Gray Matter & Leadership: Fostering Resilience – Part 1

Recovering from failure


The American Psychological Association (APA) defines resilience as the process of successfully adapting to difficult or challenging life experiences, particularly through mental, emotional, and behavioral flexibility and adjustment to external and internal demands. 


Resilience also refers to the outcome of successfully adapting to difficult or challenging life experiences. APA suggests that research in the field of psychology reveals that the resources and skills associated with greater positive adaptation, such as resilience, can be developed and improved through practice.



Let me give a simple example of cultivating resilience. Having strong ties with our immediate family members, friends, and other people is essential for our mental well-being. Resilience can be strengthened by allowing ourselves to get assistance and support from others who care about us and are willing to listen to us. 


My family and I, and by family I also mean my team, meet every week to discuss how we can do better and how we can put into practice the values that we advocate for. While tackling the issues that arise on a daily basis, we should hold ourselves accountable for the actions we take and keeping the promises we make. The occurrence of highly stressful events is not something that can be altered, but how we understand and react to these occurrences is something that we can control. Resilience is the ability to recover quickly from failure and prevail over adversity in order to maintain focus on the shared goal. 


I wouldn’t want to be a disappointment to myself or to others, and I certainly wouldn’t want to give the impression of being incoherent or immature by failing to consider the possibility that the circumstances of the future may be more favorable than those of the present. That is how each individual member of the family considers the group’s best interests. If one member of the family falls, the others will soon follow.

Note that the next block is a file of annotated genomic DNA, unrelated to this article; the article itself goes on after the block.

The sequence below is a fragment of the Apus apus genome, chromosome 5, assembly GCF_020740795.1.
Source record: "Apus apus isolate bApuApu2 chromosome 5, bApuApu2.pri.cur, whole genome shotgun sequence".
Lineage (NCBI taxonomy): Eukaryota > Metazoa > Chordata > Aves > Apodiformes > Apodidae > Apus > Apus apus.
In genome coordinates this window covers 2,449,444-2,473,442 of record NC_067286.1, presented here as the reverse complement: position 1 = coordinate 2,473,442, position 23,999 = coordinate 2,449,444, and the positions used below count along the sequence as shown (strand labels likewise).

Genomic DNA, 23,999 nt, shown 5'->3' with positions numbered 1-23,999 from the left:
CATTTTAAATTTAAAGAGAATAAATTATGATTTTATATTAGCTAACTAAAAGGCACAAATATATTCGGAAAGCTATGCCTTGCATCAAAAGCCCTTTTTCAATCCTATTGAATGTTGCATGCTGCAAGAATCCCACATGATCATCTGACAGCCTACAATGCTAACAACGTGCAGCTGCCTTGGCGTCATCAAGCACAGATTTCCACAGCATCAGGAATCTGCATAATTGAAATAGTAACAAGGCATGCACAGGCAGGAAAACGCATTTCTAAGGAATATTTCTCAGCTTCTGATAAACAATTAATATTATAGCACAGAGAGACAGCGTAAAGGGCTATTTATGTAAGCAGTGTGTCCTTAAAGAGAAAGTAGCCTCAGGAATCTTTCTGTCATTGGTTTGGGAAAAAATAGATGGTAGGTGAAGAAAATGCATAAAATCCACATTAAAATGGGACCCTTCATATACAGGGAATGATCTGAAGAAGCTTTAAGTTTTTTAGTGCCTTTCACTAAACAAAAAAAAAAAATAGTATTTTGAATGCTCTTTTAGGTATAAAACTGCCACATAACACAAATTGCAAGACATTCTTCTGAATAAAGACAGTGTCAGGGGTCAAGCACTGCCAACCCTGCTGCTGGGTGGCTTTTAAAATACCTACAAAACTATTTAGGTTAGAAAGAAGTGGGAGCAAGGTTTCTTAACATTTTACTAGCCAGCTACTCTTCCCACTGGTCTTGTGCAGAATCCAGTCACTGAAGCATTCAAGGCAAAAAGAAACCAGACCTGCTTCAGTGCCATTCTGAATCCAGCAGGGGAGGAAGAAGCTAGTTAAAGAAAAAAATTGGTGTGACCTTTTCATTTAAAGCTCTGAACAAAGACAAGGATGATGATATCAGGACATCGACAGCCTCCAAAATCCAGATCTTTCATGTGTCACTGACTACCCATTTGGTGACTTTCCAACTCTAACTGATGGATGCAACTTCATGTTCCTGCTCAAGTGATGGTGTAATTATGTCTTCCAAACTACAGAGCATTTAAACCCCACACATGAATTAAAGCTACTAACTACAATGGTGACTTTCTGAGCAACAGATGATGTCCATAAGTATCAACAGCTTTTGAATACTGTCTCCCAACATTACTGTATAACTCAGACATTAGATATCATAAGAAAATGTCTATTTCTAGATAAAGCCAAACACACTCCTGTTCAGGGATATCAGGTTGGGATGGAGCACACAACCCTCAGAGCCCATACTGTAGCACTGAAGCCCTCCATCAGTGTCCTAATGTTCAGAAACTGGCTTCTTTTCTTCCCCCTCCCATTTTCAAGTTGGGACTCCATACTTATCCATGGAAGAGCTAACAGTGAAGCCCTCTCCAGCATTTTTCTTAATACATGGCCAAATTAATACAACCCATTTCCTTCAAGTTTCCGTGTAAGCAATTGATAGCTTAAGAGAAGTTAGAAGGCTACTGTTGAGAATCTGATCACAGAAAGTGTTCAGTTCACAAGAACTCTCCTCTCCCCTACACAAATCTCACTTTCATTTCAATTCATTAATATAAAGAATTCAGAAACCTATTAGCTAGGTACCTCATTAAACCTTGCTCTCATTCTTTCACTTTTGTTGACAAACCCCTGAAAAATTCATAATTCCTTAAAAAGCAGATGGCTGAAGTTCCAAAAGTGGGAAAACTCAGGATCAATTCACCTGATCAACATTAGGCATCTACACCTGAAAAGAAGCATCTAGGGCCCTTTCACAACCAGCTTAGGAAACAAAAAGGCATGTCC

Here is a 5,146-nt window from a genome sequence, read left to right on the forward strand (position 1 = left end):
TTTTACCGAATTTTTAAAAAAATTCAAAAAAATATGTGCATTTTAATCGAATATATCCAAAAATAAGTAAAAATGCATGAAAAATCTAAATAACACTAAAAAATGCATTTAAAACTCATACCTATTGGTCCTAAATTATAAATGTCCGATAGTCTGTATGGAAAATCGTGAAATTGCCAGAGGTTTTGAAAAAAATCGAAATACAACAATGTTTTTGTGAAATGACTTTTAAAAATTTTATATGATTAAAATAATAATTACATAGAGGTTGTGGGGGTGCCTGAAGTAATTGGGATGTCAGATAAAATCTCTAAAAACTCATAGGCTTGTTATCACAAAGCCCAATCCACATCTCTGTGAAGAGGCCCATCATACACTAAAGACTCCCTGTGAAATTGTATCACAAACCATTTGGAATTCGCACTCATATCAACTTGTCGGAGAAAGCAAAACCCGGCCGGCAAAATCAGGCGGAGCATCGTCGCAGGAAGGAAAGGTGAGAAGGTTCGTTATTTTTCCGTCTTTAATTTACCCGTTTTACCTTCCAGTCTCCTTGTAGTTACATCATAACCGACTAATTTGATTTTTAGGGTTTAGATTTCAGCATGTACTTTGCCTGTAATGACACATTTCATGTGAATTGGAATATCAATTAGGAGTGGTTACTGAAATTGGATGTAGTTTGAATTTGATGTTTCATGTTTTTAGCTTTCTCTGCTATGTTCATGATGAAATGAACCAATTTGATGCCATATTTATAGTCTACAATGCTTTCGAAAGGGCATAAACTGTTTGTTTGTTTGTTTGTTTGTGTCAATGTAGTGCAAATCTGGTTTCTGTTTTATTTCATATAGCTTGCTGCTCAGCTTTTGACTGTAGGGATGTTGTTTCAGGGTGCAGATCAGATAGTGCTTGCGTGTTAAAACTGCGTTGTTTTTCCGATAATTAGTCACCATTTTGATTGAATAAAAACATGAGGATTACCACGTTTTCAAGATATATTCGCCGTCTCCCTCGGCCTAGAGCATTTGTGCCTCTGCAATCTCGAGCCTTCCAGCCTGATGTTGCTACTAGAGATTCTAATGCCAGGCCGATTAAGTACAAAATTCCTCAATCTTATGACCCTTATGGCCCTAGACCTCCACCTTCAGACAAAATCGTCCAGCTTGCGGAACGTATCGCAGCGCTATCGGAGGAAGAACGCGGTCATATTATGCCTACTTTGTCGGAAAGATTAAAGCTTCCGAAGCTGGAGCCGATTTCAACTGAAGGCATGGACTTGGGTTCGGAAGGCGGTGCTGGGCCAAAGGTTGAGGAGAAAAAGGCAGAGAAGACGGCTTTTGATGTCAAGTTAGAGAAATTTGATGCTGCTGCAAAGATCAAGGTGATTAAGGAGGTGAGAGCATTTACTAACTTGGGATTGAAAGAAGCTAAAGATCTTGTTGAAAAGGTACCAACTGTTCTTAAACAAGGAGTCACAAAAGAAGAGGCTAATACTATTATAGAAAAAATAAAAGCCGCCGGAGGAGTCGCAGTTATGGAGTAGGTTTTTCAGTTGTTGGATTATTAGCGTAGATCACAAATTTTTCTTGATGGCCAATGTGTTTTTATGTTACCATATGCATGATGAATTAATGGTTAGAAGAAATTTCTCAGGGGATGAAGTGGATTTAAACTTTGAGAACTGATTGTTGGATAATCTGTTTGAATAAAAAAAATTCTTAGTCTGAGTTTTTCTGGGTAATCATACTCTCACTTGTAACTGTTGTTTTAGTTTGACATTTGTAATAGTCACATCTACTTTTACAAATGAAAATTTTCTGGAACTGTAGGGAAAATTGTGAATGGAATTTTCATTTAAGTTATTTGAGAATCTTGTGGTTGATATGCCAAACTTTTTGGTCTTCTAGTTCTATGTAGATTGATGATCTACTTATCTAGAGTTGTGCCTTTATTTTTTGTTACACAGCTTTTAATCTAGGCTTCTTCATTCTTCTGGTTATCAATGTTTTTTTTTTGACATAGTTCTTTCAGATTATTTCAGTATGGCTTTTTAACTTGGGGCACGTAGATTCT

Emotional Equilibrium


The field of neuroscience has demonstrated that our brains are equipped with a kind of radar that can detect potential threats and set off a psychological reaction that is known as the fight-or-flight response or the stress response, so we can protect ourselves. This stimulus sheds light on the options that our ancestors had to consider when deciding how to react to the perceived danger to their survival. 


It’s called the amygdala, and it is a mass of gray matter located within the temporal lobes of the brain’s cerebrum. It is about the size of an almond and functions as a kind of satellite. It might have saved the lives of our ancestors, but it is now the cause of the emotional sabotage the new generations experience because its perception of the threat has shifted over time.



Around three thousand years ago, the amygdala was able to recognize the potential threat posed by a tiger attack and send a warning signal to the human brain, instructing it to either fight or run away. The amygdala can now perceive environmental stressors as potential threats to a person’s life, which causes the brain to become involved in a survival protocol. For instance, a bad email, an uncomfortable chat, or even a Facebook comment can be perceived by the amygdala as a tiger assault, triggering the brain’s instinctive protective response.



Having said that, this does not occur at no cost. A severe alarm will, in the same manner as with any reliable security system, bring the entire network to a halt. This is because all of the programs will become busy responding to the perceived emergency, causing other duties to be placed on the backlog. The brain operates the same way every time. When the amygdala is stimulated, our prefrontal cortex, which is our “commander in chief,” the region of the brain responsible for thinking, and the area where we make significant choices, is thrown off balance. 


As a result, we become impulsive, we make bad decisions, and we damage our relationships. The good news is that we can recover quickly from a hijack when we have the habit of connecting both our brain and heart. It sounds difficult, but building good habits and a consistent routine can decrease stress, anxiety, and control emotions.



What steps do our brains take to initiate this process? When the hypothalamus detects a dangerous situation or a stressful stimulus, it communicates this information to the adrenal gland, which is also referred to as the adrenal medulla. The hypothalamus plays a critical part in the regulation of many functions throughout the body, including the secretion of hormones. The body then responds by releasing a hormone known as adrenaline through a system known as the endocrine system, which is a chemical messenger system. 


This is the mechanism that sets off the fight-or-flight response. Nevertheless, the release of noradrenaline into the brain can result in an increase in both the heart rate and the  amount of blood pumped out of the heart.



Fear, bias, optimism, and intuition are all things that can get in the way of making decisions that are well-informed and measured, making it difficult for humans to make decisions that are clear-eyed in times of stress and crisis. We are encouraged to slow down our thinking and to invite more critical thought through the continual application of discipline and practice.